By: Jillian Becquet Photo Courtesy: Corpus Christi Public Libraries, La Retama Special Collections & Archives
Corpus Christi’s early businesses were a reflection of the fact that its first period of major growth came with the arrival of 4,000 American soldiers to the frontier town. Among those first businesses were a slew of bars and saloons.
Local history from the first few decades after the city’s founding sometimes reads like an old western. Early Corpus Christi was the frontier, complete with cowboys, bandits on horseback, and important town business carried out at the local saloon.
One of the largest and most prominent was the Grande Saloon, built at Waco and Leopard by Frank Grande. The Grande family was full of entrepreneurs, and the name graced not only the saloon, but a restaurant, hotel, and pool hall. Frank’s son Benito Grande ran the saloon after his father’s death in 1905; it’s said that one could ride a horse up to the Grande Saloon and be served a drink without dismounting.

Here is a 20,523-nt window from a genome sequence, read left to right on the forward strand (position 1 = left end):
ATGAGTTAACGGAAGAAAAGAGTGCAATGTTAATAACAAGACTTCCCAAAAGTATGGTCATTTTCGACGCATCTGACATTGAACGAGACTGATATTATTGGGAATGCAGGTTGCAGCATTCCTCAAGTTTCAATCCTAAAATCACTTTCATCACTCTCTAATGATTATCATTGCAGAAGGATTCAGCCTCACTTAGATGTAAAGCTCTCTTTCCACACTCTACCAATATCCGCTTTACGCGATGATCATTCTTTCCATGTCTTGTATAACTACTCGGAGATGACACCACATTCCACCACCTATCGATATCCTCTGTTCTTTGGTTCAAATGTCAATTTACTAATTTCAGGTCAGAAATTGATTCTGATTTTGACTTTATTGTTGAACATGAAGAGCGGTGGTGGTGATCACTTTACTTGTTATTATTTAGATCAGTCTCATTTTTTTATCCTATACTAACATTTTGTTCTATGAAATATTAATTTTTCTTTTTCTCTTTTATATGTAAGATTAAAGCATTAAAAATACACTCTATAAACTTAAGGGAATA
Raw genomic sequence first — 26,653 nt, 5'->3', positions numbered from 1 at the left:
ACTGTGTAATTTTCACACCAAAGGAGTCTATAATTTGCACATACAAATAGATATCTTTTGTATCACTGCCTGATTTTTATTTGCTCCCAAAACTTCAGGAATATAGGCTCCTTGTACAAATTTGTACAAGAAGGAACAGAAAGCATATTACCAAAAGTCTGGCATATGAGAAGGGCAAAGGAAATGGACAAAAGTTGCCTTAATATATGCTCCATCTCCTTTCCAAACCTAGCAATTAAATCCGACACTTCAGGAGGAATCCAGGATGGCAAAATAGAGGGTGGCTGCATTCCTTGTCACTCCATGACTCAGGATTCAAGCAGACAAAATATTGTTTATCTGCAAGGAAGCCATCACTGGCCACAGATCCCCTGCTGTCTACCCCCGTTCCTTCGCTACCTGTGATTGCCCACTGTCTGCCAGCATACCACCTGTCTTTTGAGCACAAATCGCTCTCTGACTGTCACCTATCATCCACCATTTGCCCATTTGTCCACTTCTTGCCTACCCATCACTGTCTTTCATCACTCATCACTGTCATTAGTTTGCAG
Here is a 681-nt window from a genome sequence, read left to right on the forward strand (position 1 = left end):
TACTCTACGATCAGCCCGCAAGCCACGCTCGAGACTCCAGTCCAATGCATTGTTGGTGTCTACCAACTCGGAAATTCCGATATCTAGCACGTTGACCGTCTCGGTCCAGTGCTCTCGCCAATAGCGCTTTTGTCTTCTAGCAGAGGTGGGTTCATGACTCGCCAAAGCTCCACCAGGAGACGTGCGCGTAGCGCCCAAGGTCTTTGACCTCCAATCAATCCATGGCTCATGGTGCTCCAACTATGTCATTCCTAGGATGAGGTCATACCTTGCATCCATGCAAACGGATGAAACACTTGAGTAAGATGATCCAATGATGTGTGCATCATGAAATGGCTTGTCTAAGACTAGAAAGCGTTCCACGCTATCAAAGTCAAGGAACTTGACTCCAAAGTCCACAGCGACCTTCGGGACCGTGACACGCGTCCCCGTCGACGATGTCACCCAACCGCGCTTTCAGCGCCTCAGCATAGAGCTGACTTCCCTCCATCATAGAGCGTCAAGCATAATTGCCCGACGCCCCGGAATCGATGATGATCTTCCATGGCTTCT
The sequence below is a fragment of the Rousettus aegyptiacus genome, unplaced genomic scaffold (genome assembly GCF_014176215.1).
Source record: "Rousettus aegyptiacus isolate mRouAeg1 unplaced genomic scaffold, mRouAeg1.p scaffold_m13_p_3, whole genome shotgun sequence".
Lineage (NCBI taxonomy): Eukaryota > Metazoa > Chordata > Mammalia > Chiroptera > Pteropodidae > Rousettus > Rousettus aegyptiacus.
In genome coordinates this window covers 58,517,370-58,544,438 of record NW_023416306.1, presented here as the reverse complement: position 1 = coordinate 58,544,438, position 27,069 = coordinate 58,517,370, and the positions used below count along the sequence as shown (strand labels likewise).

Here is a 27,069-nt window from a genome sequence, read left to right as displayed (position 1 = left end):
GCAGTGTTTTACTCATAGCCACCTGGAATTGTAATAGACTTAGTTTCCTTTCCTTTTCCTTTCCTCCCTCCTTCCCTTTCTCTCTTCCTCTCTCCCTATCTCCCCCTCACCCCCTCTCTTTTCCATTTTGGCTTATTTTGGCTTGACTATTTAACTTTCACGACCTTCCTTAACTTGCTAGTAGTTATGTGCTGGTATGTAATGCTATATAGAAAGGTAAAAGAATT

In 1916, Corpus Christi had 37 saloons when Nueces County was voted “dry” in advance of national Prohibition. The many saloon proprietors, including Ben Grande, adapted to find new lines of business. The location became a grocery store, and although it doesn’t stand today, Ben Grande’s home—built a few years before this photo was taken—is part of Heritage Park as a testament to his contributions to the community. The Grande-Grossman house is home to the Tejano Civil Rights Museum.